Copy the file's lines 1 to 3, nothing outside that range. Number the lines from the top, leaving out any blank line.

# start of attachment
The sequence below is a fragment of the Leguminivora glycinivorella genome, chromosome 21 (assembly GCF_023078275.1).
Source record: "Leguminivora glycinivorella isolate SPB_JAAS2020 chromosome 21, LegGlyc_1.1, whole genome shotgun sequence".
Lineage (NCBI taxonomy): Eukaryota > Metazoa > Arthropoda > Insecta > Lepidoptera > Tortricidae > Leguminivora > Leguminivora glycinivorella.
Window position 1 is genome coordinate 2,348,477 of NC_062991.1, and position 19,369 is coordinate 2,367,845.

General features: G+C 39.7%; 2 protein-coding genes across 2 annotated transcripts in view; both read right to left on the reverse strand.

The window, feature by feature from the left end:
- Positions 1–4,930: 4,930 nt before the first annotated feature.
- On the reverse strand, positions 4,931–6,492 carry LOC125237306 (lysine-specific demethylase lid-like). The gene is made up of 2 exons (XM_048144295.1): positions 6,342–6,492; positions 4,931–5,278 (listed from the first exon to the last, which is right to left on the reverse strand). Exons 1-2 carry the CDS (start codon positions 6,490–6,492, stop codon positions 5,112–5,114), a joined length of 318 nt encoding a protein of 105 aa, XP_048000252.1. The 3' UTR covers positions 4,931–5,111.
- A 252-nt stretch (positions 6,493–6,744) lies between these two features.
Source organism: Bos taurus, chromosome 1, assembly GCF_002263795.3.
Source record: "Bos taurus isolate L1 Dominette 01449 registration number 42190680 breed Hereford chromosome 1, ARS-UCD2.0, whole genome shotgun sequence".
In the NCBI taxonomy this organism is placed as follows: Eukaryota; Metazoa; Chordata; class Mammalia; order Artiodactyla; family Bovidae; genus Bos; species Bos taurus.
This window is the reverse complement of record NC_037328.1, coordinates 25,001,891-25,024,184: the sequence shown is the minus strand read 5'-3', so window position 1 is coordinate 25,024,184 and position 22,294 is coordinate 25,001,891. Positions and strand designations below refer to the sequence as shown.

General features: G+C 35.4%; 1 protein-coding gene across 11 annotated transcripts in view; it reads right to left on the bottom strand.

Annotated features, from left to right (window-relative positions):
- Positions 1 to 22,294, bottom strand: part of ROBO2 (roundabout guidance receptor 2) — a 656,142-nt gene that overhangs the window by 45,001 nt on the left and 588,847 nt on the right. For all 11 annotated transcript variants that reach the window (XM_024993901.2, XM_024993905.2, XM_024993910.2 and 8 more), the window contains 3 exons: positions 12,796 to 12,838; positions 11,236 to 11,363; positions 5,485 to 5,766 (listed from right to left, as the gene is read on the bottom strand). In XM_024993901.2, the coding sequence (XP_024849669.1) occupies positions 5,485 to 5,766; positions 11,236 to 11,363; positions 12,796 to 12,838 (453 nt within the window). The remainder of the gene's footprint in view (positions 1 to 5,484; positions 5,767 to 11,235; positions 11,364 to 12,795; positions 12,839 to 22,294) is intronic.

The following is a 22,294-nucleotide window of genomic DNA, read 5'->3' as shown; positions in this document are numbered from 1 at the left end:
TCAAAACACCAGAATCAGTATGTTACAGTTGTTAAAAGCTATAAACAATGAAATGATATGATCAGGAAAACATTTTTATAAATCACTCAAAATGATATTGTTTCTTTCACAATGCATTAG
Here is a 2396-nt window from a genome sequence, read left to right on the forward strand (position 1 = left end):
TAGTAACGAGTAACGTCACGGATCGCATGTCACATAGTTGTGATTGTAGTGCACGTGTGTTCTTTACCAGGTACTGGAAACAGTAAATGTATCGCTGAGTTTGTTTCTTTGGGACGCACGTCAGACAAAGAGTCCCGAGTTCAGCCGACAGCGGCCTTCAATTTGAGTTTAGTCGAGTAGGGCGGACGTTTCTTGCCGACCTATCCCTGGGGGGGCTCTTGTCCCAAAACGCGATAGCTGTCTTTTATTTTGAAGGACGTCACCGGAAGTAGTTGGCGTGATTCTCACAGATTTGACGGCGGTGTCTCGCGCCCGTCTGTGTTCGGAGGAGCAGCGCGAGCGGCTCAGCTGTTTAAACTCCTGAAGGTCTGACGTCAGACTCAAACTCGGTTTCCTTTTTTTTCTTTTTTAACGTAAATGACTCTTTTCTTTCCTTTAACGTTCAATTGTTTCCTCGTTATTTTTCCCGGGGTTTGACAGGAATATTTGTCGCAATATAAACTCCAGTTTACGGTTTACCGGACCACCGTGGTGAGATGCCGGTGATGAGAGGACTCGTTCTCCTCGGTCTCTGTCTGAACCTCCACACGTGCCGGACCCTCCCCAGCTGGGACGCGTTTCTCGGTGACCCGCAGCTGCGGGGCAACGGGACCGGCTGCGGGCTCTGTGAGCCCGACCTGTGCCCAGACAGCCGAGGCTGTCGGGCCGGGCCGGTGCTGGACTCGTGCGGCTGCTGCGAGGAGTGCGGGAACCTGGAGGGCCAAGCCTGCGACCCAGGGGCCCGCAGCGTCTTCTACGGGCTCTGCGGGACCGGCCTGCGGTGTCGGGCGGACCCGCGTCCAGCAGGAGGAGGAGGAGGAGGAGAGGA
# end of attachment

The sequence below is a fragment of the Leguminivora glycinivorella genome, chromosome 21 (assembly GCF_023078275.1).
Source record: "Leguminivora glycinivorella isolate SPB_JAAS2020 chromosome 21, LegGlyc_1.1, whole genome shotgun sequence".
Lineage (NCBI taxonomy): Eukaryota > Metazoa > Arthropoda > Insecta > Lepidoptera > Tortricidae > Leguminivora > Leguminivora glycinivorella.